* Gulf of Guinea seeing increase in maritime crime
* Governments agree to prosecute pirates, seize ships
COTONOU, March 20 (Reuters) - Nearly two dozen West and Central African nations have pledged to combat the growing threat of piracy and maritime crime in their coastal waters.
The two regions border the oil-rich Gulf of Guinea, which is threatening to overtake the waters off Somalia as the world’s most dangerous seas for piracy.
Maritime attacks have become increasingly violent as criminal gangs, exploiting governments’ inability to police their coastlines, venture further afield from their traditional home waters off Nigeria.
“The ministers are worried by the serious threats posed by piracy, armed robbery and other illegal maritime activities in the waters of Central Africa and West Africa,” a statement released after the meeting of foreign and defence ministers in Benin late on Tuesday said.
The ministers called for governments to arrest and prosecute suspected pirates and seize any vessels believed to have been used in acts of piracy. The document also called upon ship owners to “take steps to protect against pirates”.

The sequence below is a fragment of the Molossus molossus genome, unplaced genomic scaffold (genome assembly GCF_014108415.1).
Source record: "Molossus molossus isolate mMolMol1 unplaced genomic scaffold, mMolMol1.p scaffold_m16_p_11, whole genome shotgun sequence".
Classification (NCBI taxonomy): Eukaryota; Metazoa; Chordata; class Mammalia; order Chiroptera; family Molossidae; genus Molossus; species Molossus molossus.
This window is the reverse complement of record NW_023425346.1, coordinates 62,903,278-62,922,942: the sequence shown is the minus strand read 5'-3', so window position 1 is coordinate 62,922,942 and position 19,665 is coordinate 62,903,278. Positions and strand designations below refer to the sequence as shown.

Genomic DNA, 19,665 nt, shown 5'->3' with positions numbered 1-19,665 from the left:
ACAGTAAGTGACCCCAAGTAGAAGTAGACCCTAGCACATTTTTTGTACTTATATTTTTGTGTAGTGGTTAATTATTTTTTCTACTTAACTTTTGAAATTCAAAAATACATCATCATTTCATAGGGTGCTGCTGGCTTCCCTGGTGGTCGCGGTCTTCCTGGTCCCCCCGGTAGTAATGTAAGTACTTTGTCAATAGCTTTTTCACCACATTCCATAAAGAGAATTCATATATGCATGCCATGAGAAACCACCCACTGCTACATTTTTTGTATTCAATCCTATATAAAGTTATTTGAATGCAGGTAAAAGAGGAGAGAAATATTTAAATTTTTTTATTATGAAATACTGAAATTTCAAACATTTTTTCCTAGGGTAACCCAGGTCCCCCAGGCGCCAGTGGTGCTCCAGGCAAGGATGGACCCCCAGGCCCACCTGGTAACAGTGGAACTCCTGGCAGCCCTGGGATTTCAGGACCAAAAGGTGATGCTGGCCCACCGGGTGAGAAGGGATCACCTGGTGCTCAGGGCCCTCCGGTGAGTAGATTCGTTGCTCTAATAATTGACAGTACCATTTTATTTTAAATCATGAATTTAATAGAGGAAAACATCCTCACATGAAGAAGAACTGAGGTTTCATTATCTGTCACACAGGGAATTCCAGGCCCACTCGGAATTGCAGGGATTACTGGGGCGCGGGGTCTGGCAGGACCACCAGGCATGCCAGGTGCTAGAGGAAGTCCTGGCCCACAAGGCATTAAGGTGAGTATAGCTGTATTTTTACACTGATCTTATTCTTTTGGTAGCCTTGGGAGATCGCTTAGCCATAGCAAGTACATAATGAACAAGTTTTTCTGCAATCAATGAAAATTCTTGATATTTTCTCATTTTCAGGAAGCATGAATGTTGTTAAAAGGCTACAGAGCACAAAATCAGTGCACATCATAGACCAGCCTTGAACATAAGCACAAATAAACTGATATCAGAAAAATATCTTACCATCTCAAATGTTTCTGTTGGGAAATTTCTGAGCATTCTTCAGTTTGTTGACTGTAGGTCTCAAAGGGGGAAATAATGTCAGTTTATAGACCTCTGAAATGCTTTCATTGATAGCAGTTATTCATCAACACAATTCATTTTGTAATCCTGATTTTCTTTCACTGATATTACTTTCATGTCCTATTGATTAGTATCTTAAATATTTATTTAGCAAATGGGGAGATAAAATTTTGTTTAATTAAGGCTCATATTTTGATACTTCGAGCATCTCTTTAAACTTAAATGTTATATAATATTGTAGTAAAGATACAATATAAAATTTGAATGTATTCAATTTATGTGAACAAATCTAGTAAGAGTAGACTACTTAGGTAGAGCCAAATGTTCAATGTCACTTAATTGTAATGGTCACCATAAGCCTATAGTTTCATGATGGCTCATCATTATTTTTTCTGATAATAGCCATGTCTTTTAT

The agreement requires approval of regional heads of state.
Ivory Coast recorded the first in a series of hijackings targeting tankers carrying refined petroleum products in October. The ships and their crews were all released but their cargoes were stolen.
There were at least five attacks last month on ships off Nigeria, which has stepped up anti-piracy operations in its waters. Three of the incidents involved the kidnappings of foreign crew members from cargo ships. (Reporting Samuel Elijah; Writing by Joe Bavier; Editing by Michael Roddy)